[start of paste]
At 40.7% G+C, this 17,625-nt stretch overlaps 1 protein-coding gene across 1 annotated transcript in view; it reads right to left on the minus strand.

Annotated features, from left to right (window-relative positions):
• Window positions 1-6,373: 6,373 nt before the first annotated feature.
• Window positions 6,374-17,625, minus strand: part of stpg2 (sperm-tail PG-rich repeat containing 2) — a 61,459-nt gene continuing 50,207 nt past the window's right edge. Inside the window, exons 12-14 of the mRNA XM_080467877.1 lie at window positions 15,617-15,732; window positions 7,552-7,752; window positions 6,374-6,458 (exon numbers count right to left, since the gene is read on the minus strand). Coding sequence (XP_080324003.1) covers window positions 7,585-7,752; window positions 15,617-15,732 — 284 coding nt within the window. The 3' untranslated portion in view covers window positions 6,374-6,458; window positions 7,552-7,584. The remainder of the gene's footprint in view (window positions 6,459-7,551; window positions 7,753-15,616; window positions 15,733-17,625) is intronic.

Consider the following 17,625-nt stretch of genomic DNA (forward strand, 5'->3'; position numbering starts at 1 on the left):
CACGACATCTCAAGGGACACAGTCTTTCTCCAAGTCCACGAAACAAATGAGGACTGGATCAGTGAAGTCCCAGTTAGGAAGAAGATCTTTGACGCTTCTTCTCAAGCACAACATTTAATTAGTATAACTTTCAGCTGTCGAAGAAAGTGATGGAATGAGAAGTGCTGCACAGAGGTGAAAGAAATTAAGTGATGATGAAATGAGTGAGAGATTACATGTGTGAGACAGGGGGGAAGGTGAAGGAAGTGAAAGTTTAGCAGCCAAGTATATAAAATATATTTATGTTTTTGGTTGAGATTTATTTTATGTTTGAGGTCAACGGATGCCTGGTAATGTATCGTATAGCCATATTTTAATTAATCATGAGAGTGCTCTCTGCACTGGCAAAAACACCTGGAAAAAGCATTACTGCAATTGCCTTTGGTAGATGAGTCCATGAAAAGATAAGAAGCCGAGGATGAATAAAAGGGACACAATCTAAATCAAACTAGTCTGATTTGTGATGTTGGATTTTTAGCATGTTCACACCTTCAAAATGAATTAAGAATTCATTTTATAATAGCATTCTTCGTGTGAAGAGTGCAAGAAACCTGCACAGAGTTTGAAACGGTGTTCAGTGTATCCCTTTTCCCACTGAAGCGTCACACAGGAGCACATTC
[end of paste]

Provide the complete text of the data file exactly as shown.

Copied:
At 40.7% G+C, this 17,625-nt stretch overlaps 1 protein-coding gene across 1 annotated transcript in view; it reads right to left on the minus strand.

Annotated features, from left to right (window-relative positions):
• Window positions 1-6,373: 6,373 nt before the first annotated feature.
• Window positions 6,374-17,625, minus strand: part of stpg2 (sperm-tail PG-rich repeat containing 2) — a 61,459-nt gene continuing 50,207 nt past the window's right edge. Inside the window, exons 12-14 of the mRNA XM_080467877.1 lie at window positions 15,617-15,732; window positions 7,552-7,752; window positions 6,374-6,458 (exon numbers count right to left, since the gene is read on the minus strand). Coding sequence (XP_080324003.1) covers window positions 7,585-7,752; window positions 15,617-15,732 — 284 coding nt within the window. The 3' untranslated portion in view covers window positions 6,374-6,458; window positions 7,552-7,584. The remainder of the gene's footprint in view (window positions 6,459-7,551; window positions 7,753-15,616; window positions 15,733-17,625) is intronic.

Consider the following 17,625-nt stretch of genomic DNA (forward strand, 5'->3'; position numbering starts at 1 on the left):
CACGACATCTCAAGGGACACAGTCTTTCTCCAAGTCCACGAAACAAATGAGGACTGGATCAGTGAAGTCCCAGTTAGGAAGAAGATCTTTGACGCTTCTTCTCAAGCACAACATTTAATTAGTATAACTTTCAGCTGTCGAAGAAAGTGATGGAATGAGAAGTGCTGCACAGAGGTGAAAGAAATTAAGTGATGATGAAATGAGTGAGAGATTACATGTGTGAGACAGGGGGGAAGGTGAAGGAAGTGAAAGTTTAGCAGCCAAGTATATAAAATATATTTATGTTTTTGGTTGAGATTTATTTTATGTTTGAGGTCAACGGATGCCTGGTAATGTATCGTATAGCCATATTTTAATTAATCATGAGAGTGCTCTCTGCACTGGCAAAAACACCTGGAAAAAGCATTACTGCAATTGCCTTTGGTAGATGAGTCCATGAAAAGATAAGAAGCCGAGGATGAATAAAAGGGACACAATCTAAATCAAACTAGTCTGATTTGTGATGTTGGATTTTTAGCATGTTCACACCTTCAAAATGAATTAAGAATTCATTTTATAATAGCATTCTTCGTGTGAAGAGTGCAAGAAACCTGCACAGAGTTTGAAACGGTGTTCAGTGTATCCCTTTTCCCACTGAAGCGTCACACAGGAGCACATTC